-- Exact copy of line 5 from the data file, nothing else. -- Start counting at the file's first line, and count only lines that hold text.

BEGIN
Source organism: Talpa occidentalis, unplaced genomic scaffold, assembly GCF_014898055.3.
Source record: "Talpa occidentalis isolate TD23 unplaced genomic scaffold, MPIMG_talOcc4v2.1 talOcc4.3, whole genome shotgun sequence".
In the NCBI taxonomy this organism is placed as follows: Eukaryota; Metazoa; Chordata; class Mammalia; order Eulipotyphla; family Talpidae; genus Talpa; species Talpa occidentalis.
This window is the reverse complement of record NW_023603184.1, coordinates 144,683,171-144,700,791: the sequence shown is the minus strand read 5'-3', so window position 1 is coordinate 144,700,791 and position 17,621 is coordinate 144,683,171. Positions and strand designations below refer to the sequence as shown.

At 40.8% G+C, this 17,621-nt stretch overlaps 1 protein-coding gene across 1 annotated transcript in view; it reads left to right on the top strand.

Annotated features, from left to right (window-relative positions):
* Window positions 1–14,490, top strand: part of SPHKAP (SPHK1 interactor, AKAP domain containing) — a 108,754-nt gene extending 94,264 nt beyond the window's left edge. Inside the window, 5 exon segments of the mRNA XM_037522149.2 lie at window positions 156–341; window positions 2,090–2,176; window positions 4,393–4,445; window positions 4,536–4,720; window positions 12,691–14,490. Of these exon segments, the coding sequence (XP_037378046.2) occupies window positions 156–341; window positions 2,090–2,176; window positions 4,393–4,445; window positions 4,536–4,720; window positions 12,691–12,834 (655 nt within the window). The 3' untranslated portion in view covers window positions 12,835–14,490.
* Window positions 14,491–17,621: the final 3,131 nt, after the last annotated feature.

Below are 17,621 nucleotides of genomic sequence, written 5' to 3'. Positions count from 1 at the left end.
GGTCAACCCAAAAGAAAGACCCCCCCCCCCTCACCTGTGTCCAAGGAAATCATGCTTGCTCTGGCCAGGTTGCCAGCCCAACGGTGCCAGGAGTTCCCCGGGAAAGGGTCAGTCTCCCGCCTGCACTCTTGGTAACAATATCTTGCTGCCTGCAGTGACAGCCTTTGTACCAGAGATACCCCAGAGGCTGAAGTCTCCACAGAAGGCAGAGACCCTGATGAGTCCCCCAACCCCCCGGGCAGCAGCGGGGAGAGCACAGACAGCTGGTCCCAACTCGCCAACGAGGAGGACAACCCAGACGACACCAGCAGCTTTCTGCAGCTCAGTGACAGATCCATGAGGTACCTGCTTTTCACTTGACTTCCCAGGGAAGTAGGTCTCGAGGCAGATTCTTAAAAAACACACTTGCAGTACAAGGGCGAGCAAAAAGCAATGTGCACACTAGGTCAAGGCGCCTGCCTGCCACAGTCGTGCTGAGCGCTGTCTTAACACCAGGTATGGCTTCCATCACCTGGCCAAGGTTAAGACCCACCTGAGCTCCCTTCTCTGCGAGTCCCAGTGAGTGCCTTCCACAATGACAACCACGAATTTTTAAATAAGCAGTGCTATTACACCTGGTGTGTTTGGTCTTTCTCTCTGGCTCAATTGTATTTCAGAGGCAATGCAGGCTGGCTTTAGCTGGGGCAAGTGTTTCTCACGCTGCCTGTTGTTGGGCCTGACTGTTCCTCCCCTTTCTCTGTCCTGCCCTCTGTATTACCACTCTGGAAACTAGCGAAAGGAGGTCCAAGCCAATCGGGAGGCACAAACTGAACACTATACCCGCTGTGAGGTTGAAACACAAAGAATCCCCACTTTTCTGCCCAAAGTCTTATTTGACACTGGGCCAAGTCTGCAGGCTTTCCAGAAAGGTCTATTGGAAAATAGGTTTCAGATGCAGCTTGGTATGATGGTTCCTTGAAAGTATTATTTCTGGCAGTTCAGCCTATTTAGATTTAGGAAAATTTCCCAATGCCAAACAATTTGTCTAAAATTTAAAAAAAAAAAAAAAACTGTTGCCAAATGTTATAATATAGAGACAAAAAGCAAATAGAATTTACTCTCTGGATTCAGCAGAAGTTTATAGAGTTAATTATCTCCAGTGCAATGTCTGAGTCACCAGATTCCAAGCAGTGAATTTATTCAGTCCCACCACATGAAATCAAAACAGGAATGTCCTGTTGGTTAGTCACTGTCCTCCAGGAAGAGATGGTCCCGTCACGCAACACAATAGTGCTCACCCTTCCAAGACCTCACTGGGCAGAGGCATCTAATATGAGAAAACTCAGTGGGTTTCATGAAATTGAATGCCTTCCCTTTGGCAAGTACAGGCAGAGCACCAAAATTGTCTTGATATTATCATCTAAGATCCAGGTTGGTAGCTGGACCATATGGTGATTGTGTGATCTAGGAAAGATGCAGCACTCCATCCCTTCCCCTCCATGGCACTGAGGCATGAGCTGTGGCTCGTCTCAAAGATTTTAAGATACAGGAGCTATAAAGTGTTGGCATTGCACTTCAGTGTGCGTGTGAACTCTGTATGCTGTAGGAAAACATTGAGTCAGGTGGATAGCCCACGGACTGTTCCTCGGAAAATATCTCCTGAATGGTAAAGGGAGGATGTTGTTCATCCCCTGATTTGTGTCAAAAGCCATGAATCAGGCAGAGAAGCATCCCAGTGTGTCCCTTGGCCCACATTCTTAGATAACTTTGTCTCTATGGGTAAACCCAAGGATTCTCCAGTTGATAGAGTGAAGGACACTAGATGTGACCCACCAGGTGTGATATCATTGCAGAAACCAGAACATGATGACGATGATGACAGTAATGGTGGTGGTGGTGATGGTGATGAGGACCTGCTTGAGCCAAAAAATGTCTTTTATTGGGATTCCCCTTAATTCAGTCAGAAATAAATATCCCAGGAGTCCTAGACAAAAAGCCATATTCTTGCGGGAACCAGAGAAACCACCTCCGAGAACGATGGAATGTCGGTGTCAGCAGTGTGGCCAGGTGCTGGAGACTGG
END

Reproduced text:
At 40.8% G+C, this 17,621-nt stretch overlaps 1 protein-coding gene across 1 annotated transcript in view; it reads left to right on the top strand.